In June of 1975, soon after the 6502 Microprocessor's WestCon unveiling, Motorola realized they had turned their old engineers into their new competitors. Motorola immediately sued MOS for 6800 patent infringement. That frightened Allen-Bradley. As soon as lawyers got involved, Allen-Bradley walked away and gave their interest in MOS to its management team at the time.

Commodore immediately stopped paying their bills to starve MOS for cash. They then swooped in to purchased the cash-strapped company outright in 1976 – on the condition that Chuck would join Commodore as Chief Engineer. The deal went through. While MOS basically became Commodore's production arm, they continued using the MOS name for some time.

The 6502 & 6560 both run full speed!
That very same year, Al Charpentier started his career at MOS after graduating from the University of Pennsylvania in 1975, where he earned a Bachelor of Science in Electrical Engineering. In addition to working on various calculators, ROMs, DRAMs and SRAMs, he designed the 6560 Video Interface Chip ("VIC”) in 1977.

Consistent with the original design objectives for the 6500 product line, the 6560 was intended for a broad range of applications such as low cost CRT terminals, biomedical monitors, control system displays, games, etc.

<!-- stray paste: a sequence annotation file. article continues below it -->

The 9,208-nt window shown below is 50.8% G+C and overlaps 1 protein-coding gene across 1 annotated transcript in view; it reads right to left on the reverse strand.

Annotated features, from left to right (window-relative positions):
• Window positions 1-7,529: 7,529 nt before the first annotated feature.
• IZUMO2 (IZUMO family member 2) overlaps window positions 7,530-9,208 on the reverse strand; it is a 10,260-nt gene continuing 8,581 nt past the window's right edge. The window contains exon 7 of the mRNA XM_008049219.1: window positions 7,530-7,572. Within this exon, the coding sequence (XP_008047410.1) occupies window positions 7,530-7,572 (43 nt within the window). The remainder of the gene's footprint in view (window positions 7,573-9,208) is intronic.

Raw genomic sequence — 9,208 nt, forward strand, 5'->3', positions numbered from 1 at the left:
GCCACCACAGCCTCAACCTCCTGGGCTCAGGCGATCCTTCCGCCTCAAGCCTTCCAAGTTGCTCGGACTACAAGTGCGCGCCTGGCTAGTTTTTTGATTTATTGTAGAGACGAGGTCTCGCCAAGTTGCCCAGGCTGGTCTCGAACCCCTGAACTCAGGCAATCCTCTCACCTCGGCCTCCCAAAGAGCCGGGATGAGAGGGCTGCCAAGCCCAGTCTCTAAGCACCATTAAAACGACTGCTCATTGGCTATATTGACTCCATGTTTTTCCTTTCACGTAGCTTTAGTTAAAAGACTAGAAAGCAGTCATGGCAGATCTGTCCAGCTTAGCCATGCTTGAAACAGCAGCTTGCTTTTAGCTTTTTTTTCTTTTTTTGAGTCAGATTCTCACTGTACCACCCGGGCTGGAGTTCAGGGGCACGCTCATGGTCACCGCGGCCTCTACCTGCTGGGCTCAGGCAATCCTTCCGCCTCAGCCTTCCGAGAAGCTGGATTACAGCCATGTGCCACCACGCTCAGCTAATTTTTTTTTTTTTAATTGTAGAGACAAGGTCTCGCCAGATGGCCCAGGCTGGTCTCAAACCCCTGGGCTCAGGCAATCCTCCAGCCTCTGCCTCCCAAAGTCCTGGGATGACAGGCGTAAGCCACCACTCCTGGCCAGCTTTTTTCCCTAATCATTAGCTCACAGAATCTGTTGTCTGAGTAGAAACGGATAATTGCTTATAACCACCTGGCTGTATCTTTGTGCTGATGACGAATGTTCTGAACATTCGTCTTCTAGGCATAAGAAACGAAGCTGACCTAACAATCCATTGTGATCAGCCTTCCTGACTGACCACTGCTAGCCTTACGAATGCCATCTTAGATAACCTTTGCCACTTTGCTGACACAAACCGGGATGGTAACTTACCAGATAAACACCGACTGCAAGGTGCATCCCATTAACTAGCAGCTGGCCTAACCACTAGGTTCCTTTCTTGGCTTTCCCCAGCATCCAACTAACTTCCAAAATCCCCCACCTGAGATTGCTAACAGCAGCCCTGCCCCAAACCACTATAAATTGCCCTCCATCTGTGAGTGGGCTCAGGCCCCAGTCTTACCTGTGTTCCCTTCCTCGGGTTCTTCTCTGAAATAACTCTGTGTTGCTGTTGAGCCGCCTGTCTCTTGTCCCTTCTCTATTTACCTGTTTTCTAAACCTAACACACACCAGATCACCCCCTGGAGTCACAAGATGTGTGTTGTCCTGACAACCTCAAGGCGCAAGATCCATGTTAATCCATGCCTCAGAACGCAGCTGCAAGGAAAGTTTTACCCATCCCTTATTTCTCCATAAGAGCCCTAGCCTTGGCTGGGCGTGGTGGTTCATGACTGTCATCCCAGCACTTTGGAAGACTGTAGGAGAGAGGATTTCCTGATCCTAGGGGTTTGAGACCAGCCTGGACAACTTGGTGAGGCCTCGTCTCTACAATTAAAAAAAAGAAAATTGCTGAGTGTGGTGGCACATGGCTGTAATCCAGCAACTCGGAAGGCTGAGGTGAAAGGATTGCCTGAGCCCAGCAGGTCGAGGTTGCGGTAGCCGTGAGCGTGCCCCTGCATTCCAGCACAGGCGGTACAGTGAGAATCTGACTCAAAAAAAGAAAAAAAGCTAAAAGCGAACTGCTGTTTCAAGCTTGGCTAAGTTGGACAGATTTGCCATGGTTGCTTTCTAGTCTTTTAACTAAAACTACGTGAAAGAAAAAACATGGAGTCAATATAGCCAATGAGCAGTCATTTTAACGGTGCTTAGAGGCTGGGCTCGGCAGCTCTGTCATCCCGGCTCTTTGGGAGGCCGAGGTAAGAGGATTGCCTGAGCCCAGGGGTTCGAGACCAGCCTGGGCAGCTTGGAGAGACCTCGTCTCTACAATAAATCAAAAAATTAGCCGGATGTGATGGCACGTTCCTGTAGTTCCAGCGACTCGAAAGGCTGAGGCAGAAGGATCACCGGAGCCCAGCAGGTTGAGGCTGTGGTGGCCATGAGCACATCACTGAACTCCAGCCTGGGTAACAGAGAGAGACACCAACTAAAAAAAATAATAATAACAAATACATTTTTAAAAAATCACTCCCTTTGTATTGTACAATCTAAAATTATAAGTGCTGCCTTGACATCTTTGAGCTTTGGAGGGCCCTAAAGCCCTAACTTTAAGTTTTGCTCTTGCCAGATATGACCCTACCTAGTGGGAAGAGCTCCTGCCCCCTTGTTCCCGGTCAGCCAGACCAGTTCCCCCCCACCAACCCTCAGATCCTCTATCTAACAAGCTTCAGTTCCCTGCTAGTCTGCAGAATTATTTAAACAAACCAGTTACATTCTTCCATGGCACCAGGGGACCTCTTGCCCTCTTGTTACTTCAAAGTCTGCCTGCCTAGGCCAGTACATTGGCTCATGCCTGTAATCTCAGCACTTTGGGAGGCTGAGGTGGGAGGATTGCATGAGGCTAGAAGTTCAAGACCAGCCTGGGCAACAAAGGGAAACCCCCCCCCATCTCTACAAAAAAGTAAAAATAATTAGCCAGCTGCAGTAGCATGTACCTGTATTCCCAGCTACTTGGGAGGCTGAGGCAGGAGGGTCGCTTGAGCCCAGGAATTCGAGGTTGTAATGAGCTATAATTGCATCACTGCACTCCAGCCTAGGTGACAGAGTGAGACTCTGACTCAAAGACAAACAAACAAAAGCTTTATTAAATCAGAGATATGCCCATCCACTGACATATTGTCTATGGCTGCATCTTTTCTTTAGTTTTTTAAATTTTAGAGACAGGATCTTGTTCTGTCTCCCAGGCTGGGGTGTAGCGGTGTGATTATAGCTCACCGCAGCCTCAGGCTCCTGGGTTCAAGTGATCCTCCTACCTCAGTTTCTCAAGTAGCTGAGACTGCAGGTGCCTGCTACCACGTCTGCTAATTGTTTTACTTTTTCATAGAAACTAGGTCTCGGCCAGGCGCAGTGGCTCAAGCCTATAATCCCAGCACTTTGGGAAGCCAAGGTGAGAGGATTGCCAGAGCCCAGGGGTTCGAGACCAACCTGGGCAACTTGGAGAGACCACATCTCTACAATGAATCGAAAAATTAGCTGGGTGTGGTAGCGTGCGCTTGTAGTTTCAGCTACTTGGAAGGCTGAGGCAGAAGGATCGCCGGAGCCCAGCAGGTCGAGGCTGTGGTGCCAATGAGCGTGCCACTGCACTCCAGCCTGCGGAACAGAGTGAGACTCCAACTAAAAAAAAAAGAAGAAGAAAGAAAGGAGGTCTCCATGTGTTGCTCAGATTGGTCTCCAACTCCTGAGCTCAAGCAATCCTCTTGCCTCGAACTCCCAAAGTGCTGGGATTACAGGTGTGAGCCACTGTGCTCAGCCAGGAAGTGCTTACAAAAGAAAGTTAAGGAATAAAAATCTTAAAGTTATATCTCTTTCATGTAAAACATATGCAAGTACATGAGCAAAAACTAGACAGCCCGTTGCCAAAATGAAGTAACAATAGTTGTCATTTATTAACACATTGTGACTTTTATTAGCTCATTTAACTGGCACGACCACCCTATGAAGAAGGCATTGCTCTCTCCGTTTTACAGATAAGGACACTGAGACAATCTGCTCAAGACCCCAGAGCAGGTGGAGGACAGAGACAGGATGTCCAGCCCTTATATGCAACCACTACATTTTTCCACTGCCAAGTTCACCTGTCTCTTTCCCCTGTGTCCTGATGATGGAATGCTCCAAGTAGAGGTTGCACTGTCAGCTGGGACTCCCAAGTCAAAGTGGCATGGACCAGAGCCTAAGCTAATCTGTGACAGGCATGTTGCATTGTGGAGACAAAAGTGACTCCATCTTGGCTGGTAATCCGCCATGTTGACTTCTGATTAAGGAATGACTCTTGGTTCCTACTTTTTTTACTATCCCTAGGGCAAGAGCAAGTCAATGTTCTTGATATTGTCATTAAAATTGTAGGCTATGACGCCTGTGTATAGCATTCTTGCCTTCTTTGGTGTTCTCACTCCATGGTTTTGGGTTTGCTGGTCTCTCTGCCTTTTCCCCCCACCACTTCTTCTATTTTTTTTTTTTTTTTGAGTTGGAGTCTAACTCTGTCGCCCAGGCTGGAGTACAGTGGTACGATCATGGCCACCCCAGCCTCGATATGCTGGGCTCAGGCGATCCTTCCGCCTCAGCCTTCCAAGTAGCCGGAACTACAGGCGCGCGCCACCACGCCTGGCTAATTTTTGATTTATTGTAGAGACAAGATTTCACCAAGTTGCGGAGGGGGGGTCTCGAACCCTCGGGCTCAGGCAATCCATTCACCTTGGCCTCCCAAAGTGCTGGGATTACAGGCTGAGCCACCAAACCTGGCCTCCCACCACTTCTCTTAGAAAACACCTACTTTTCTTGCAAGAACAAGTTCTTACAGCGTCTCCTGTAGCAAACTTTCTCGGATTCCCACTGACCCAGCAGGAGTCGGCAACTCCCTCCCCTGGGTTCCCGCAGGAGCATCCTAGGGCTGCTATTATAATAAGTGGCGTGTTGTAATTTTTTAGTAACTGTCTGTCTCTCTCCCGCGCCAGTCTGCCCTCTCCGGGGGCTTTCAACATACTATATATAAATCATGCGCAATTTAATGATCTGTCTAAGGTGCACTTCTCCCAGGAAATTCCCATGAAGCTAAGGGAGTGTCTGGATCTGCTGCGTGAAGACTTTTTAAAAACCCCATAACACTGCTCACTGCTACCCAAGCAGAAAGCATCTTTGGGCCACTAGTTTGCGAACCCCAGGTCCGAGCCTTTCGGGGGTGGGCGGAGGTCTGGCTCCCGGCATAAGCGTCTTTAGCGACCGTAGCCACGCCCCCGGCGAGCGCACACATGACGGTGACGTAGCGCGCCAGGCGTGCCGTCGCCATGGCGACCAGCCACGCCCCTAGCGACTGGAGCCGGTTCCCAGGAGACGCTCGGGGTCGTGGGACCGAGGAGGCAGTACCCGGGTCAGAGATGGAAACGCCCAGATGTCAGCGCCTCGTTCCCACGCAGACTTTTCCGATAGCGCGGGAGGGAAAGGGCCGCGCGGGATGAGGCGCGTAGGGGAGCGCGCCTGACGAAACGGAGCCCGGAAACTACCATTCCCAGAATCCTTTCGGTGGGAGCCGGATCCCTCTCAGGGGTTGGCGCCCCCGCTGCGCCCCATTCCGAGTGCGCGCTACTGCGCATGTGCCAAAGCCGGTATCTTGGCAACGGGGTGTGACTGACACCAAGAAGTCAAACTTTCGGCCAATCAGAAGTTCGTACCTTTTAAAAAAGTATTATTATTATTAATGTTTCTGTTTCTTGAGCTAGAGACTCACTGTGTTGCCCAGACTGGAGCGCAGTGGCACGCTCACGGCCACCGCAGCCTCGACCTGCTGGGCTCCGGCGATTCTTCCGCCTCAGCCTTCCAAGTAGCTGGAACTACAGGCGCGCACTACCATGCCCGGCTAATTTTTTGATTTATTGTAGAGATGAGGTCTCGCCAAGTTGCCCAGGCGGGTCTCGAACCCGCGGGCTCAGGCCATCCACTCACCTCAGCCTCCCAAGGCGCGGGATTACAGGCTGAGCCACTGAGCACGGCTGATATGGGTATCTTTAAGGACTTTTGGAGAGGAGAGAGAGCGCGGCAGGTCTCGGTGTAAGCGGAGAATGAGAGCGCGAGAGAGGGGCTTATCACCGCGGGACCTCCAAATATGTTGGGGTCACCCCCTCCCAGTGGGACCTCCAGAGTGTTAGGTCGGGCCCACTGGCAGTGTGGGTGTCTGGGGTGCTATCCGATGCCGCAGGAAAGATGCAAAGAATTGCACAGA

[Two years pass...]

By 1979, Bill Seiler was working on the TOI project with Chuck at the Moorepark Advanced R&D Facility in San Jose, California. TOI was to be the Apple II killer. Al was helping on a new video chip for the TOI design, the 6564. Some work had also been started on a third video chip, the 6562, intended for a color version of the then successful Commodore PET.

In the meantime, freshman MOS engineer Bob Yannes, who graduated from Villanova University 1978, and was recruited to MOS by Al, partly for his music synthesis knowledge, had designed a game machine around the 6560 at home, dubbed the MicroPET. It had had no operating system or BASIC. The MicroPET became the unintended prototype of a 6560-based Commodore product.

Bill along with John Feagans, put together a 6560-based computer after some preliminary discussions with Bob, just for fun.  Bill pulled one of Commodores old printing calculators from the trash. He removed the calculator guts and modified the case to take the original small PET keyboard and then modified a PET mother board to fit inside. He sawed the PET mother board in half, removing the video section. He replaced the video section with the 6560 graphics chip. With the help of John they patched the system ROMs from the PET to use the 6560 for video display.  John said, "I made the ROM software modular in anticipation of the hardware."